A discussion that began with the question ‘What is a map?’ threw up all kinds of interesting ideas and conceptions; certainly plenty of food for thought (and we thrive on that kind of food in Class 2i!)
Tatiana: A map is like a big paper with places on it.
Virginia: A map is a paper who (sic) shows places around the world.
Sharukh: A map is a big piece of paper with the names of roads and the names of areas and you use it to see how you go to the other areas. And there are maps on the Internet.
Meghna: If you are lost you can just take a map and it tells you where to go. (Now wouldn’t that be wonderful!)
Sivert: In museums maps tell you where to go in them.
Martin: It helps you to go where the right place is so you don’t go to the wrong place.
Shahrbano: When you want to go somewhere you can see the map and it tells you where to go.
Harrison: If you don’t know where a place is you can buy a TomTom that shows you where to go. (A true sign of the times!)
Tommy: Or you can use a compass. (That was one large mouthful of ‘food for thought’.)
Right. Let’s home in on what Tommy suggested; namely that a compass can help you find your way. And ask a supplementary question or two; How does a compass help you find your way? What does a compass do? What is a compass?
“If you have a compass you see, if it shows north you have to continue,” said Dylan.
“North is up,” ‘corrects’ Virginia, pointing skywards.
Sharukh, standing, “If I face this way, north is here. If I turn, north is the way I face.” A murmur of agreement here.
OK; where is north then. Can you point to north? And, perhaps unsurprisingly, a forest of fingers point in my general direction. But also somewhat unsurprisingly, there are also murmurs when I, facing them, wonder if north for me can be in the opposite direction. Is north in front of me or behind me? Can north be in two different directions at the same time?
“No; north is a certain way,” concludes Amelia.
“What certain way?” asks Ryoma. Good question.
And a compass; what does it actually do? Well, it points north. North and only north. In a certain way. Anyone know why?
Dylan again. “It is because of the treasure buried.” Hmm. Too many computer games perhaps!
"It is because of something in the earth,” confirms Sharukh. But definitely not treasure!
"There is a magnet in there,” Tommy tells us emphatically.
And so, in a very roundabout fashion, we make our way via TomToms and museum guides, past street maps and buried treasure to the magnetic core of the Earth and the fact that a compass is a tiny weak magnet that is attracted to the huge magnet that is our planet. And that this fact can help us find our way.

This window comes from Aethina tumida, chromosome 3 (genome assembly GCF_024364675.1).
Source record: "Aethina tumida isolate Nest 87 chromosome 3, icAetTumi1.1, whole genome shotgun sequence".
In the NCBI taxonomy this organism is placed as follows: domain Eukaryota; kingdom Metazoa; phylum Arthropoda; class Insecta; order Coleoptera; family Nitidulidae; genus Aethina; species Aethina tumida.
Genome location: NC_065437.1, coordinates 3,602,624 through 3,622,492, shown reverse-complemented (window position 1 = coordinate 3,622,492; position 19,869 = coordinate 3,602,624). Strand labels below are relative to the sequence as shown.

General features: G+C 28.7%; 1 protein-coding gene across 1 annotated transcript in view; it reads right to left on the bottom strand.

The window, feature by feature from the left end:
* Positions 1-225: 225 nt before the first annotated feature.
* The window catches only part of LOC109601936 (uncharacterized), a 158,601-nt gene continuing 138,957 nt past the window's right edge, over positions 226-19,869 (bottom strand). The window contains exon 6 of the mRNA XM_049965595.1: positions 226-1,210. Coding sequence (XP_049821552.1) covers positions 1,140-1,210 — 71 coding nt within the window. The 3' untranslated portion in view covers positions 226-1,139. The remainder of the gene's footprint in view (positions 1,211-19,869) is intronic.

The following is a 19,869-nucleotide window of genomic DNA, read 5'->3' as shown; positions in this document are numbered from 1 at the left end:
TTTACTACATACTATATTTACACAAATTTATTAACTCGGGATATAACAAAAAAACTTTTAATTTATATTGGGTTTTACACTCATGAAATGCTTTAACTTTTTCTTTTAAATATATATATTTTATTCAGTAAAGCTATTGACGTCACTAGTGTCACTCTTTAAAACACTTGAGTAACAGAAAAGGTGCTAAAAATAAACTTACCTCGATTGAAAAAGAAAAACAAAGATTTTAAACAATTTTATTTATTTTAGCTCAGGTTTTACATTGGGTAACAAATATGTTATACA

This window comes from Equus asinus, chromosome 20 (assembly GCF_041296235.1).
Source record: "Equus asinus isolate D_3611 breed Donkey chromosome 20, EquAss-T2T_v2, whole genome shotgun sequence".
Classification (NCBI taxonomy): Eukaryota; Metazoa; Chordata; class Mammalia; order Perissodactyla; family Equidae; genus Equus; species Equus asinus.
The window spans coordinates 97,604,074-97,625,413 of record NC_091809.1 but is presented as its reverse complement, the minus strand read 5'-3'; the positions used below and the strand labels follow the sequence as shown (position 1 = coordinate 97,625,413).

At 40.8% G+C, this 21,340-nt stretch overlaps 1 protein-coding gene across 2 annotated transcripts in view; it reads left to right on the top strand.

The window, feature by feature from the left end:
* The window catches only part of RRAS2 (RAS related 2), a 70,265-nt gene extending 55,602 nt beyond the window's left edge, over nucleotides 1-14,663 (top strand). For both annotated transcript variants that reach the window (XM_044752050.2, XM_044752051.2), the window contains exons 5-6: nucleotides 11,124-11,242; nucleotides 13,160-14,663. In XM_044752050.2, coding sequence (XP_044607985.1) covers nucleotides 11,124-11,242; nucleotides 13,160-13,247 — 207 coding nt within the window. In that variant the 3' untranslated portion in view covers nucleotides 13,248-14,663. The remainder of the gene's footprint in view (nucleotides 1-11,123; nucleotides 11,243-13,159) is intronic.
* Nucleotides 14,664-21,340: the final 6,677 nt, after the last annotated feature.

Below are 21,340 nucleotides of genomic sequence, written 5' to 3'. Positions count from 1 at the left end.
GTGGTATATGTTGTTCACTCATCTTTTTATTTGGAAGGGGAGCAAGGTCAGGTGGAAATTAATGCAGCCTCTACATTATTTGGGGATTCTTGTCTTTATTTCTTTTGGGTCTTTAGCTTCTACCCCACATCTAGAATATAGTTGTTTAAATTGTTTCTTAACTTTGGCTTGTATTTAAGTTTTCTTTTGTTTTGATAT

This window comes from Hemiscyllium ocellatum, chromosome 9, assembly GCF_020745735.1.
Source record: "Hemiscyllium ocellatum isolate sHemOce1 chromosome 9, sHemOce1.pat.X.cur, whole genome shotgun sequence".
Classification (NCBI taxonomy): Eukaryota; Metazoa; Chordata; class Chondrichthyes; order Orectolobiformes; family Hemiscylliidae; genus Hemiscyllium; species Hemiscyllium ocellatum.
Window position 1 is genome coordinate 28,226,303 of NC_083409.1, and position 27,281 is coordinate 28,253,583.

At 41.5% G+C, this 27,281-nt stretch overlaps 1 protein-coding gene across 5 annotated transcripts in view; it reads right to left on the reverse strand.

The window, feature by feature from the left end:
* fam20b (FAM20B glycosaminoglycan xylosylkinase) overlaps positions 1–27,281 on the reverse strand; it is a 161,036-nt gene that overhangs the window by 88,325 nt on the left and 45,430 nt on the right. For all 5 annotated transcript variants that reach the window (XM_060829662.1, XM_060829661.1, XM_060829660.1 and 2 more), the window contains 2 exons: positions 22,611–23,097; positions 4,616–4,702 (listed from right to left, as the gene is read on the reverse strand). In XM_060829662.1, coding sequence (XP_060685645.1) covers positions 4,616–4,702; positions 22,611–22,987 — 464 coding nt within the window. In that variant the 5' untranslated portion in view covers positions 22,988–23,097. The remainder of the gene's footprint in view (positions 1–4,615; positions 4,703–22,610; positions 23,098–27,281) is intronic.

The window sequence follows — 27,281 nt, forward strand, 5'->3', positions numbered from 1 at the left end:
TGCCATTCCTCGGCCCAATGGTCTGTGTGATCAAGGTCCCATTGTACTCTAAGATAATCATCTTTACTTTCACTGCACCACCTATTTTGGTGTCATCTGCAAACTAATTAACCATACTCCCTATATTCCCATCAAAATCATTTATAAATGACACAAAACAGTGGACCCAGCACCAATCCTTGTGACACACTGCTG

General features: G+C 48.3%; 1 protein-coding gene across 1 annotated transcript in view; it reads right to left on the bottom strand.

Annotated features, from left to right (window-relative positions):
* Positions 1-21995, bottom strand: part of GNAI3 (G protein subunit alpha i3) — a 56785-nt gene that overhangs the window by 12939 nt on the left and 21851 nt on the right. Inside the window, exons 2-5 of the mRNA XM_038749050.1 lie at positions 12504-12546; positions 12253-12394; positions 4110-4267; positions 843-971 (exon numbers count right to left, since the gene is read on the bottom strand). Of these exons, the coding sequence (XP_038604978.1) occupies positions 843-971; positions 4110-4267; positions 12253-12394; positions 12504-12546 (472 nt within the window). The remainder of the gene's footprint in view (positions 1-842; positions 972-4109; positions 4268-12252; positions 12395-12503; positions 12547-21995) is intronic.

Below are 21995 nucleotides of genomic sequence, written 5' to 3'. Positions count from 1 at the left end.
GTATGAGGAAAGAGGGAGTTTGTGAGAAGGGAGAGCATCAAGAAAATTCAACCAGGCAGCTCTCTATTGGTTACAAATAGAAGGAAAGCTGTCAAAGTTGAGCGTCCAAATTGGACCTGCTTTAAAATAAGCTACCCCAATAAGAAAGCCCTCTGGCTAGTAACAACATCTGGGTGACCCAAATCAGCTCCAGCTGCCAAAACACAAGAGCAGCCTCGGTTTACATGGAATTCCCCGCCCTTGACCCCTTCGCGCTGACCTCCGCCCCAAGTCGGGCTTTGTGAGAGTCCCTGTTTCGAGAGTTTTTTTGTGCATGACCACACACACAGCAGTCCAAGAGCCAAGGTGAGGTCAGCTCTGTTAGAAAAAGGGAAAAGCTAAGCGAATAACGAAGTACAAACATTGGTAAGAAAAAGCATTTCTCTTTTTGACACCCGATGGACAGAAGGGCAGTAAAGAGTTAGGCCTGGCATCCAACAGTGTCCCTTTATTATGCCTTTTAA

And we set out to show it. By remembering firstly, something we had learned about magnets in our unit on materials. That a magnet has a ‘south’ end (or pole) and a ‘north’ end. And that these two opposite ends stick (or are attracted) to one another. And it wasn’t too far a step needed to link the North and South Poles of the Earth to the north and south poles of magnets, and work out that maybe the tiny weak magnet in a compass would be attracted by and point towards the opposite pole of the huge magnet that is our planet. Let’s not here get bogged down by the confusion of the fact that a magnet’s north end points to the North Pole (no, no, no!)
Instead let’s get our hands on some tiny weak magnets that are compasses as well as some somewhat stronger plastic-coated magnets and investigate how they work. Let’s find out, for example, that even though it might appear that this compass is pointing towards the west…..
when we swivel the compass around towards the letter N, the needle stays in place (my goodness how exciting that was!)
Let’s suspend a somewhat stronger plastic-coated magnet from a piece of string…..
to see if that too will point towards the north (which we confirm for ourselves is indeed in a certain direction).
And just for fun, let’s think about what might happen if we were to put different ends of a somewhat stronger plastic-coated magnet near (but not too close to) a tiny weak magnet that is a compass. And then let’s check to see if we were right.
And now that we are ‘experts’ on how they work, let us plan a map-following trip where we can put them to use. More of which later.